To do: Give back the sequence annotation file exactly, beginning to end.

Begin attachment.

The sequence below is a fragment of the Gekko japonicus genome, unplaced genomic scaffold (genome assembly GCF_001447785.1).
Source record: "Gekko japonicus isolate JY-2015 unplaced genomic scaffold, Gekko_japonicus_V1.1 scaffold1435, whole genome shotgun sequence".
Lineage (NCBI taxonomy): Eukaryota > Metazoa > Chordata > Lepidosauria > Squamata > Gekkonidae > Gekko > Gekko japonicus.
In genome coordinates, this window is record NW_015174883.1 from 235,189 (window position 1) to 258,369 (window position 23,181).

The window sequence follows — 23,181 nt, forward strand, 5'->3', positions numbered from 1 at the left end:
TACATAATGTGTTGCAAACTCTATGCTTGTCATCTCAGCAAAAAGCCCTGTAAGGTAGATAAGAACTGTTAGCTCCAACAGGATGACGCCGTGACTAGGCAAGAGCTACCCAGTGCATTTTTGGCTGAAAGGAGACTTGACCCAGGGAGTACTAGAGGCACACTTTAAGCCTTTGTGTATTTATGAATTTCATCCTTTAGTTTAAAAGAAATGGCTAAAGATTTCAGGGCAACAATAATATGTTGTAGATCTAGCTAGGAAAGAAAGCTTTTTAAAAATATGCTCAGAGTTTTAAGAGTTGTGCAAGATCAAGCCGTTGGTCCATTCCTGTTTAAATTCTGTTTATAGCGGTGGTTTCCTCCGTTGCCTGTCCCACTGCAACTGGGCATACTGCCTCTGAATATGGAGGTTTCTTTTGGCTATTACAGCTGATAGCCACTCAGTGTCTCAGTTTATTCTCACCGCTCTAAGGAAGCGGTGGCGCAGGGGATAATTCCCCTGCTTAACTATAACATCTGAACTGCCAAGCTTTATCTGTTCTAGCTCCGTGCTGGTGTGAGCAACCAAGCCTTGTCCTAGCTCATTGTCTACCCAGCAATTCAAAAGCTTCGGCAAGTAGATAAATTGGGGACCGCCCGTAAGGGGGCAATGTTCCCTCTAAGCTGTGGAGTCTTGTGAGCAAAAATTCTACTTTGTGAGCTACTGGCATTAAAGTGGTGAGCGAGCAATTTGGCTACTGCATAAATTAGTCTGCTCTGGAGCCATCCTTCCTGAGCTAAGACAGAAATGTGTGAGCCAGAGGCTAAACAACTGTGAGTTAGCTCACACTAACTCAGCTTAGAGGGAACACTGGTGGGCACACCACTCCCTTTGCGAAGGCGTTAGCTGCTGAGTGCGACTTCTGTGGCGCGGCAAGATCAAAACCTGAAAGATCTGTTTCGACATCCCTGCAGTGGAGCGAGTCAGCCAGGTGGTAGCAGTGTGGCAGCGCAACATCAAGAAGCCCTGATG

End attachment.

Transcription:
The sequence below is a fragment of the Gekko japonicus genome, unplaced genomic scaffold (genome assembly GCF_001447785.1).
Source record: "Gekko japonicus isolate JY-2015 unplaced genomic scaffold, Gekko_japonicus_V1.1 scaffold1435, whole genome shotgun sequence".
Lineage (NCBI taxonomy): Eukaryota > Metazoa > Chordata > Lepidosauria > Squamata > Gekkonidae > Gekko > Gekko japonicus.
In genome coordinates, this window is record NW_015174883.1 from 235,189 (window position 1) to 258,369 (window position 23,181).

The window sequence follows — 23,181 nt, forward strand, 5'->3', positions numbered from 1 at the left end:
TACATAATGTGTTGCAAACTCTATGCTTGTCATCTCAGCAAAAAGCCCTGTAAGGTAGATAAGAACTGTTAGCTCCAACAGGATGACGCCGTGACTAGGCAAGAGCTACCCAGTGCATTTTTGGCTGAAAGGAGACTTGACCCAGGGAGTACTAGAGGCACACTTTAAGCCTTTGTGTATTTATGAATTTCATCCTTTAGTTTAAAAGAAATGGCTAAAGATTTCAGGGCAACAATAATATGTTGTAGATCTAGCTAGGAAAGAAAGCTTTTTAAAAATATGCTCAGAGTTTTAAGAGTTGTGCAAGATCAAGCCGTTGGTCCATTCCTGTTTAAATTCTGTTTATAGCGGTGGTTTCCTCCGTTGCCTGTCCCACTGCAACTGGGCATACTGCCTCTGAATATGGAGGTTTCTTTTGGCTATTACAGCTGATAGCCACTCAGTGTCTCAGTTTATTCTCACCGCTCTAAGGAAGCGGTGGCGCAGGGGATAATTCCCCTGCTTAACTATAACATCTGAACTGCCAAGCTTTATCTGTTCTAGCTCCGTGCTGGTGTGAGCAACCAAGCCTTGTCCTAGCTCATTGTCTACCCAGCAATTCAAAAGCTTCGGCAAGTAGATAAATTGGGGACCGCCCGTAAGGGGGCAATGTTCCCTCTAAGCTGTGGAGTCTTGTGAGCAAAAATTCTACTTTGTGAGCTACTGGCATTAAAGTGGTGAGCGAGCAATTTGGCTACTGCATAAATTAGTCTGCTCTGGAGCCATCCTTCCTGAGCTAAGACAGAAATGTGTGAGCCAGAGGCTAAACAACTGTGAGTTAGCTCACACTAACTCAGCTTAGAGGGAACACTGGTGGGCACACCACTCCCTTTGCGAAGGCGTTAGCTGCTGAGTGCGACTTCTGTGGCGCGGCAAGATCAAAACCTGAAAGATCTGTTTCGACATCCCTGCAGTGGAGCGAGTCAGCCAGGTGGTAGCAGTGTGGCAGCGCAACATCAAGAAGCCCTGATG